For some time I’ve noticed a puff of smoke from my car’s exhaust just after starting it after it has been parked for several hours. Figuring this might be normal for a car with 135,000 miles I didn’t take it too seriously until driving down a very steep road last week using first gear to hold the car back. When I reached the bottom of the hill, stopped and started, a huge cloud of smoke bellowed from the back of the car.

My first thought was I blew a head gasket, as this had happened once before, but I’ve been told a head gasket causes white smoke and this was more gray. Also, it hasn’t happened again since. What’s up with my engine? Is it terminal?

– Jackie Townsend, Santa Cruz, Calif.

Jackie, it sounds like your engine is suffering from a minor but annoying ailment – worn valve seals.

Your engine has two, or perhaps four valves for each of its cylinders. Imagine a new pencil with its blunt tip glued to the center of a quarter. The coin (valve head) seals a doorway (port) for air and fuel to enter or leave the engine’s combustion chamber. A mechanism pushes the eraser end of the pencil (valve stem) to open the valve, and a sturdy spring returns it to the valve-closed position.

The valve stem rides within a metal tube (valve guide), with its uppermost end and pushing mechanism bathed in engine oil and the valve head end of the stem within an intake or exhaust port. A rubber seal at the top of the valve guide allows a tiny amount of engine oil to lubricate the valve stem/guide confluence, but is supposed to prevent a greater quantity of oil from being drawn down the guide.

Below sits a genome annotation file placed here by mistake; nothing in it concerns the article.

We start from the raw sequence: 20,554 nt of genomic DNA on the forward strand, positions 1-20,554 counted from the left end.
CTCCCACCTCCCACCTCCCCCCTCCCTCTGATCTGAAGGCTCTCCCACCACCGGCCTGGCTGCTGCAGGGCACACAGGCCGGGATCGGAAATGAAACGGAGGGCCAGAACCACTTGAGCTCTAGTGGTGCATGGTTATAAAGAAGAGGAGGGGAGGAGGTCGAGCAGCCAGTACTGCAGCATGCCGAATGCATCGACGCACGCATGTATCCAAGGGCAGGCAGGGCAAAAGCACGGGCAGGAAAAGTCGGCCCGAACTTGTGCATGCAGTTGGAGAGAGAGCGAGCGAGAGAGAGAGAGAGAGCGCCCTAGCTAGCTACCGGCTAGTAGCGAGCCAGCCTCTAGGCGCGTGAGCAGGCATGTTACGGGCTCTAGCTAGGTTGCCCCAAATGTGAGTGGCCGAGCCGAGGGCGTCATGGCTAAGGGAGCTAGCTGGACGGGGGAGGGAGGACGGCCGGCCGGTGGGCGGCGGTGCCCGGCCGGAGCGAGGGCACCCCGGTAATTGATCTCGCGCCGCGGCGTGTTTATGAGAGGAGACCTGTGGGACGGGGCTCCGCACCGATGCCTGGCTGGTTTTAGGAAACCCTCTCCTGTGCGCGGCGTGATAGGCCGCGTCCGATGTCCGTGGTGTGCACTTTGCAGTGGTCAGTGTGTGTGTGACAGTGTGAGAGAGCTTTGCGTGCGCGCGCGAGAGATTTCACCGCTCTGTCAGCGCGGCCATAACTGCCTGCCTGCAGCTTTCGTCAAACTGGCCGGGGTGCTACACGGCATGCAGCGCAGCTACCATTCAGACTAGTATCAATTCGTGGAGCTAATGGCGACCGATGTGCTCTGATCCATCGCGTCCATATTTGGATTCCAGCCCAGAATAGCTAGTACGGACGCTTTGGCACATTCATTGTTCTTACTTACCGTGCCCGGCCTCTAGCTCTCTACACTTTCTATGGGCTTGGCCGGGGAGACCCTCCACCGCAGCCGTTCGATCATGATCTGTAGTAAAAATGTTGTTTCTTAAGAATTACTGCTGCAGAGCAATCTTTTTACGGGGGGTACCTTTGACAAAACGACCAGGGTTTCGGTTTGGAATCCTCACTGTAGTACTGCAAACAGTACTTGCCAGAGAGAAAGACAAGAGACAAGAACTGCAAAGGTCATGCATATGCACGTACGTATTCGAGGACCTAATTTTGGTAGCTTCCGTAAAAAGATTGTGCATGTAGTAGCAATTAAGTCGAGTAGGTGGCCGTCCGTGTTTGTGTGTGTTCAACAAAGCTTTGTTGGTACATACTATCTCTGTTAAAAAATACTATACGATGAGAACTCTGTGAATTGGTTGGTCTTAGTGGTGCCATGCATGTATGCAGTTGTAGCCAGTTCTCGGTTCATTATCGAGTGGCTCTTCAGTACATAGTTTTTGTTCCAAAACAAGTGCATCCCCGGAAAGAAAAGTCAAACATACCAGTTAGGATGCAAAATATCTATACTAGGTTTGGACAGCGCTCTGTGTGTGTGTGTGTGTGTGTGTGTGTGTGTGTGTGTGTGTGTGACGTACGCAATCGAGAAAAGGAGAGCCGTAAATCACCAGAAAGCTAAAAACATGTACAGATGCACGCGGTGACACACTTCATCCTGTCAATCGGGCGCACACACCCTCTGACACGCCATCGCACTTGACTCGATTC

During engine operation the greater air pressure within the engine’s oil-bathed area tends to push its way through the stem/guide, into the combustion chamber, bringing oil with it.

The smoking you’ve seen during a warm restart is probably caused by oil dripping down the stems/guides due to worn, broken or dried out seals, and/or excessive stem/guide clearance, caused by wear. The same thing happens during a cold start, but there isn’t sufficient heat in the combustion chamber to burn the oil, causing visible smoke.

A lower-gear hill descent causes a greater-than-normal pressure difference between the crankcase and intake ports, really pushing the oil through.

The good news is this isn’t a major engine problem, but the vehicle’s exhaust hydrocarbon emissions are higher than they should be and increased oil consumption could lead to a dangerously low oil level if not checked frequently.

On many engines the valve seals can be renewed without removing the cylinder head(s). It’s perhaps a $200 to $300 job. On others, or if worn valve guides are found, cylinder head(s) removal and reconditioning will be needed. This could push the bill into the high hundreds or more.

Some vehicles are known for lousy or short-lived valve seals, and improved replacements are available.

Write to Brad Bergholdt, c/o Drive, Mercury News, 750 Ridder Park Drive, San Jose, Calif. 95190; or e-mail to [email protected]


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